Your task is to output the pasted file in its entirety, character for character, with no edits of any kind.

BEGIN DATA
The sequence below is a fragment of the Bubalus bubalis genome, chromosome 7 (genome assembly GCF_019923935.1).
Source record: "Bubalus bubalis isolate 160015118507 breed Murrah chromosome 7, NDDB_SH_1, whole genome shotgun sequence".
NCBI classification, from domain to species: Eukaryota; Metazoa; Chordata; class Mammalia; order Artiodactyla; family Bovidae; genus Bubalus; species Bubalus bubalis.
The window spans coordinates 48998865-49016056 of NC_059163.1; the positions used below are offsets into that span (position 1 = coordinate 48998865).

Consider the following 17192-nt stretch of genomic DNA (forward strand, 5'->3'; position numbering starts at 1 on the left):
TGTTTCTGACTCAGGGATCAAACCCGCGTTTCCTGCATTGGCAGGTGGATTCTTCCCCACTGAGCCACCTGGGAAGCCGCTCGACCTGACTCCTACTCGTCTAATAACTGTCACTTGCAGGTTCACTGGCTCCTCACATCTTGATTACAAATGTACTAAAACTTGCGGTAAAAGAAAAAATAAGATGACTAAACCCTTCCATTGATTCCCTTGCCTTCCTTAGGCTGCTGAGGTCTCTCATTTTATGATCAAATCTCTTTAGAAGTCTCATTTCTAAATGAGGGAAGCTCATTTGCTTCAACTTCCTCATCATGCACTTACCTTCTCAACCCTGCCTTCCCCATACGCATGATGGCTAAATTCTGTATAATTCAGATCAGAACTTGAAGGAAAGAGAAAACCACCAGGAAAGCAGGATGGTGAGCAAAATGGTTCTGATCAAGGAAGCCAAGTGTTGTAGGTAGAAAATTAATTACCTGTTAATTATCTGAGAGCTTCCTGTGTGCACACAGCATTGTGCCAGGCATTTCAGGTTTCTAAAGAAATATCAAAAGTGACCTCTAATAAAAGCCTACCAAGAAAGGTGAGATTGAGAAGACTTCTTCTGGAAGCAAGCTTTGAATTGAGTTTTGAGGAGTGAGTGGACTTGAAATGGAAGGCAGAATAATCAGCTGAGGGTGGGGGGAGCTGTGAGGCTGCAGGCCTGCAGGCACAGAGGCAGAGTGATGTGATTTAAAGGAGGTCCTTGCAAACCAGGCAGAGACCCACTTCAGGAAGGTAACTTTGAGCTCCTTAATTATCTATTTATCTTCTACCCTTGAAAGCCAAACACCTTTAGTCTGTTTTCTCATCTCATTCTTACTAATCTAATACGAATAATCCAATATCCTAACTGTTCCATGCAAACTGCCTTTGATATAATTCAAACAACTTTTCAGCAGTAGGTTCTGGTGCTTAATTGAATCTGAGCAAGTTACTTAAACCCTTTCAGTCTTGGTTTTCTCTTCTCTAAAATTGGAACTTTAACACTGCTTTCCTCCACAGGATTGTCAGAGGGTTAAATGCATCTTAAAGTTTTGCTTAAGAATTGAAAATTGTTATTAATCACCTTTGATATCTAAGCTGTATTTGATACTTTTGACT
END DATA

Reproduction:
The sequence below is a fragment of the Bubalus bubalis genome, chromosome 7 (genome assembly GCF_019923935.1).
Source record: "Bubalus bubalis isolate 160015118507 breed Murrah chromosome 7, NDDB_SH_1, whole genome shotgun sequence".
NCBI classification, from domain to species: Eukaryota; Metazoa; Chordata; class Mammalia; order Artiodactyla; family Bovidae; genus Bubalus; species Bubalus bubalis.
The window spans coordinates 48998865-49016056 of NC_059163.1; the positions used below are offsets into that span (position 1 = coordinate 48998865).

Consider the following 17192-nt stretch of genomic DNA (forward strand, 5'->3'; position numbering starts at 1 on the left):
TGTTTCTGACTCAGGGATCAAACCCGCGTTTCCTGCATTGGCAGGTGGATTCTTCCCCACTGAGCCACCTGGGAAGCCGCTCGACCTGACTCCTACTCGTCTAATAACTGTCACTTGCAGGTTCACTGGCTCCTCACATCTTGATTACAAATGTACTAAAACTTGCGGTAAAAGAAAAAATAAGATGACTAAACCCTTCCATTGATTCCCTTGCCTTCCTTAGGCTGCTGAGGTCTCTCATTTTATGATCAAATCTCTTTAGAAGTCTCATTTCTAAATGAGGGAAGCTCATTTGCTTCAACTTCCTCATCATGCACTTACCTTCTCAACCCTGCCTTCCCCATACGCATGATGGCTAAATTCTGTATAATTCAGATCAGAACTTGAAGGAAAGAGAAAACCACCAGGAAAGCAGGATGGTGAGCAAAATGGTTCTGATCAAGGAAGCCAAGTGTTGTAGGTAGAAAATTAATTACCTGTTAATTATCTGAGAGCTTCCTGTGTGCACACAGCATTGTGCCAGGCATTTCAGGTTTCTAAAGAAATATCAAAAGTGACCTCTAATAAAAGCCTACCAAGAAAGGTGAGATTGAGAAGACTTCTTCTGGAAGCAAGCTTTGAATTGAGTTTTGAGGAGTGAGTGGACTTGAAATGGAAGGCAGAATAATCAGCTGAGGGTGGGGGGAGCTGTGAGGCTGCAGGCCTGCAGGCACAGAGGCAGAGTGATGTGATTTAAAGGAGGTCCTTGCAAACCAGGCAGAGACCCACTTCAGGAAGGTAACTTTGAGCTCCTTAATTATCTATTTATCTTCTACCCTTGAAAGCCAAACACCTTTAGTCTGTTTTCTCATCTCATTCTTACTAATCTAATACGAATAATCCAATATCCTAACTGTTCCATGCAAACTGCCTTTGATATAATTCAAACAACTTTTCAGCAGTAGGTTCTGGTGCTTAATTGAATCTGAGCAAGTTACTTAAACCCTTTCAGTCTTGGTTTTCTCTTCTCTAAAATTGGAACTTTAACACTGCTTTCCTCCACAGGATTGTCAGAGGGTTAAATGCATCTTAAAGTTTTGCTTAAGAATTGAAAATTGTTATTAATCACCTTTGATATCTAAGCTGTATTTGATACTTTTGACT